December 1st and 2nd.

 We spent yesterday on a Kayak tour of the marsh with a guide that told us all about the area.

We learned that
1.  Dolphins have hair when they are born (all mammals do).  Although it is just whiskers.
2.  Cannon ball jellyfish  have muscles and can swim slowly, not just drift.
They can also put out their stinking stuff like a squid.
3.  Black mangrove plants will collect all the salt that gets into their system and concentrate it to one sacrificial leaf to get the salt out of their system.
4. Pelicans were almost extinct (we now see them EVERYWHERE)
5.  The range of the  Mangroves(red, Black, and White) are moving north and changing the landscape
6.  A swamp vs Marsh???  A swamp has a tree dominated landscape, the marsh is grass dominated.  The rest is the same.  

Today we traveled to a nice quite anchorage near Ponce De Leon.  
Travelling through Florida, we have noticed a trend in some of the fancier houses.  Huge bug netting is set up around the deck, porch, back yard, patio, etc... Perhaps not all is perfect in paradise?  (hard to see in the foggy picture, the black stuff on the roof is not a solar panel, but the top of a large bug net.)
We arrived early enough to go and explore a big sand bar and beach.  We found a few surprises as always.  Birds are always fun to annoy.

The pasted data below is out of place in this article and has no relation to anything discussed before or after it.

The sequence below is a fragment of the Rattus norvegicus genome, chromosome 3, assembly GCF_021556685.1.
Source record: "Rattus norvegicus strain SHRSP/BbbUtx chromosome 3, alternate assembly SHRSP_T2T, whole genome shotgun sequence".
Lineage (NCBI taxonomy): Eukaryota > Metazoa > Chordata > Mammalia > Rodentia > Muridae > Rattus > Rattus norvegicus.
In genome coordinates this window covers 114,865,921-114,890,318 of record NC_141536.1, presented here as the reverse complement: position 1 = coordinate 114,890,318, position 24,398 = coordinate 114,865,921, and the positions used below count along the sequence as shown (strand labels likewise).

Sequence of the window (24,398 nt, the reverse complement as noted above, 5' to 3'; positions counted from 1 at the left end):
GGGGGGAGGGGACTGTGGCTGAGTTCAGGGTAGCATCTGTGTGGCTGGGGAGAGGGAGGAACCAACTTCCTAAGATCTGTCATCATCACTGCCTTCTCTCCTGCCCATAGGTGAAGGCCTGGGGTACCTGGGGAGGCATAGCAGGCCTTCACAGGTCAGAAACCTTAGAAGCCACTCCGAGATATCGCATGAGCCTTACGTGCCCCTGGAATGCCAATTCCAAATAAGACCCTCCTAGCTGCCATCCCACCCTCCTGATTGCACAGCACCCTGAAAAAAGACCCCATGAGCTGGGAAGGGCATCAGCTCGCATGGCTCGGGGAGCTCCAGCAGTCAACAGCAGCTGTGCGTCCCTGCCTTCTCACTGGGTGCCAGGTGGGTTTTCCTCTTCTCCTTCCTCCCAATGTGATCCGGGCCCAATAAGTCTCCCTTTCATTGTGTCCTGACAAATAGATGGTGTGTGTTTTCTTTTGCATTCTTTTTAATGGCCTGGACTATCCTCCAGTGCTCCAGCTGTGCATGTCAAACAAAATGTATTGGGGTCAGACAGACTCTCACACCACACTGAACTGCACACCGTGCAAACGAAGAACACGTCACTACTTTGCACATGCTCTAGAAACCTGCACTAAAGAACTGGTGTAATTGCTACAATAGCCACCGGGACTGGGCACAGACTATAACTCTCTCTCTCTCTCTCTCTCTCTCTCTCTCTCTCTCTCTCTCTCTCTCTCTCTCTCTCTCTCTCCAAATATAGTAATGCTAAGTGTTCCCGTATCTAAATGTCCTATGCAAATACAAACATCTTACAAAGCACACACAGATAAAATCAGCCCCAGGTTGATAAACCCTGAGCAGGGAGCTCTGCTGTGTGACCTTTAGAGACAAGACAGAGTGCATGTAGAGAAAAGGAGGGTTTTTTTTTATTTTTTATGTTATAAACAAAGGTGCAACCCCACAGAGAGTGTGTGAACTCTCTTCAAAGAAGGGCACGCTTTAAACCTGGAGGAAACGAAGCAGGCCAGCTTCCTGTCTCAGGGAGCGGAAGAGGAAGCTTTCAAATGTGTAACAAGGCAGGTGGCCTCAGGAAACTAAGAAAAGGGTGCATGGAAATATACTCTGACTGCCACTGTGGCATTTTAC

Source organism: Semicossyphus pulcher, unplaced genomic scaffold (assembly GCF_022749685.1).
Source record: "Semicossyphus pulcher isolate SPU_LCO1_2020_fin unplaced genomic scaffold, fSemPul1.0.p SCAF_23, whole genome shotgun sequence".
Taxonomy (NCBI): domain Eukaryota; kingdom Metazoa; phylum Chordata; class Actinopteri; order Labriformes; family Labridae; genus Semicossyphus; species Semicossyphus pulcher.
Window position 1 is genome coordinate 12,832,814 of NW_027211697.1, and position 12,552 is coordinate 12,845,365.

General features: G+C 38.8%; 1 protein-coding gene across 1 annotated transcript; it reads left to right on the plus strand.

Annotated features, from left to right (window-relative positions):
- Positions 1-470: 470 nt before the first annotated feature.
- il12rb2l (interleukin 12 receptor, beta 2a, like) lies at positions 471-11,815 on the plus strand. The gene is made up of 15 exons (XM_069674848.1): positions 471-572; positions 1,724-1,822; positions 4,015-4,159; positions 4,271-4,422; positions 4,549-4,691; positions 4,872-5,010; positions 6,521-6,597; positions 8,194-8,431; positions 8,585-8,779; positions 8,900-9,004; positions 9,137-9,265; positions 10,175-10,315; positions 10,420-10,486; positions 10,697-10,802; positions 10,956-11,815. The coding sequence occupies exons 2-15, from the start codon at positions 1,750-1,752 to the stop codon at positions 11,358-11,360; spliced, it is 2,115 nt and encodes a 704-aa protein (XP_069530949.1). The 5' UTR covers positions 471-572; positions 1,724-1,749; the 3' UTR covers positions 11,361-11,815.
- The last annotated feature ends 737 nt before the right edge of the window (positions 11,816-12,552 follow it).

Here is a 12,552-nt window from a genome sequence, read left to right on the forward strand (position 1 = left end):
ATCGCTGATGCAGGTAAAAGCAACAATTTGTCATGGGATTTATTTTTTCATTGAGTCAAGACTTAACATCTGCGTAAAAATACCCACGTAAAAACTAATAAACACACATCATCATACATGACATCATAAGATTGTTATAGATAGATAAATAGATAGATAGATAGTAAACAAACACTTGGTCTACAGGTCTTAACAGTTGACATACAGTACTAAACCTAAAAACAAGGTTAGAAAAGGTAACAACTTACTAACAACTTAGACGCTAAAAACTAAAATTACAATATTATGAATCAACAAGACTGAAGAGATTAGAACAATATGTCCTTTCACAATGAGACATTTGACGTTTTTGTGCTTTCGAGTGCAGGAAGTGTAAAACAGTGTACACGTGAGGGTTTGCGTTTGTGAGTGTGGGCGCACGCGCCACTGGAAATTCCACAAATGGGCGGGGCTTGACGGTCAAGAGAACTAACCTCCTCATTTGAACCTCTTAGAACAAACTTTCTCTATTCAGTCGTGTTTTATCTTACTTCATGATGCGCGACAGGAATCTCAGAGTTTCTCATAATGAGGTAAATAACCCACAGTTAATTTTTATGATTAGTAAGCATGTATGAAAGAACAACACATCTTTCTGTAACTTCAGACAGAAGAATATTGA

We walked around on the beaches after a large tide the night before with a new moon.  The big currents created some neat sand to walk on and carved a big cliff in the sand.

Check out our Map.  There is a spot marked to zoom in on that shows amazing water/sand formations in this area created by the tides and currents.  Very cool!!

it created strange Mars like topography.  So we had an astronomy lesson about water on Mars.

Devon found a man o war jelly fish.  So strange to hold.  Like a balloon.  And a sea sponge, which could be squeezed and refilled with water. (although in the picture it just looks like a rock)
on a sad note we found a dead sea turtle.  No obvious signs of why it died.  It was tagged and we sent a report to the Florida Marine Biology department with the ID number.